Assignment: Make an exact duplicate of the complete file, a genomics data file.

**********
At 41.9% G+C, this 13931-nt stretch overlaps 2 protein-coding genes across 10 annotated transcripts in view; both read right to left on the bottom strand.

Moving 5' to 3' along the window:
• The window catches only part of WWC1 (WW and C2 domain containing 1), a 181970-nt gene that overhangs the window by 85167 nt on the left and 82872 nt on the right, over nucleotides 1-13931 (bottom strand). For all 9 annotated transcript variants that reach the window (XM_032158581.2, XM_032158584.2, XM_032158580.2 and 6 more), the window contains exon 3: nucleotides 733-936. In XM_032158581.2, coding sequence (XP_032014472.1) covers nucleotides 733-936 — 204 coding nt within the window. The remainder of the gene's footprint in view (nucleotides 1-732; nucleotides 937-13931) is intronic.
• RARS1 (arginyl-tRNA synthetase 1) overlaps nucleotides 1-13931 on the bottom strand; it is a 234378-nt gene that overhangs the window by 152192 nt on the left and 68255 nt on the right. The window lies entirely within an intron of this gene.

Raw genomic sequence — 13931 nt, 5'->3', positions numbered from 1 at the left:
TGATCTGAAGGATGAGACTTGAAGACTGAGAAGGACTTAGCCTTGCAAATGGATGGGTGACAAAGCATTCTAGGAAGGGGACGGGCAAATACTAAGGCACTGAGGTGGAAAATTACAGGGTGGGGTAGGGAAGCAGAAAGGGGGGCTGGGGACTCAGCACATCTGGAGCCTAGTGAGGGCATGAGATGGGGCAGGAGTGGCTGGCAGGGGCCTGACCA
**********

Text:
At 41.9% G+C, this 13931-nt stretch overlaps 2 protein-coding genes across 10 annotated transcripts in view; both read right to left on the bottom strand.

Moving 5' to 3' along the window:
• The window catches only part of WWC1 (WW and C2 domain containing 1), a 181970-nt gene that overhangs the window by 85167 nt on the left and 82872 nt on the right, over nucleotides 1-13931 (bottom strand). For all 9 annotated transcript variants that reach the window (XM_032158581.2, XM_032158584.2, XM_032158580.2 and 6 more), the window contains exon 3: nucleotides 733-936. In XM_032158581.2, coding sequence (XP_032014472.1) covers nucleotides 733-936 — 204 coding nt within the window. The remainder of the gene's footprint in view (nucleotides 1-732; nucleotides 937-13931) is intronic.
• RARS1 (arginyl-tRNA synthetase 1) overlaps nucleotides 1-13931 on the bottom strand; it is a 234378-nt gene that overhangs the window by 152192 nt on the left and 68255 nt on the right. The window lies entirely within an intron of this gene.

Raw genomic sequence — 13931 nt, 5'->3', positions numbered from 1 at the left:
TGATCTGAAGGATGAGACTTGAAGACTGAGAAGGACTTAGCCTTGCAAATGGATGGGTGACAAAGCATTCTAGGAAGGGGACGGGCAAATACTAAGGCACTGAGGTGGAAAATTACAGGGTGGGGTAGGGAAGCAGAAAGGGGGGCTGGGGACTCAGCACATCTGGAGCCTAGTGAGGGCATGAGATGGGGCAGGAGTGGCTGGCAGGGGCCTGACCA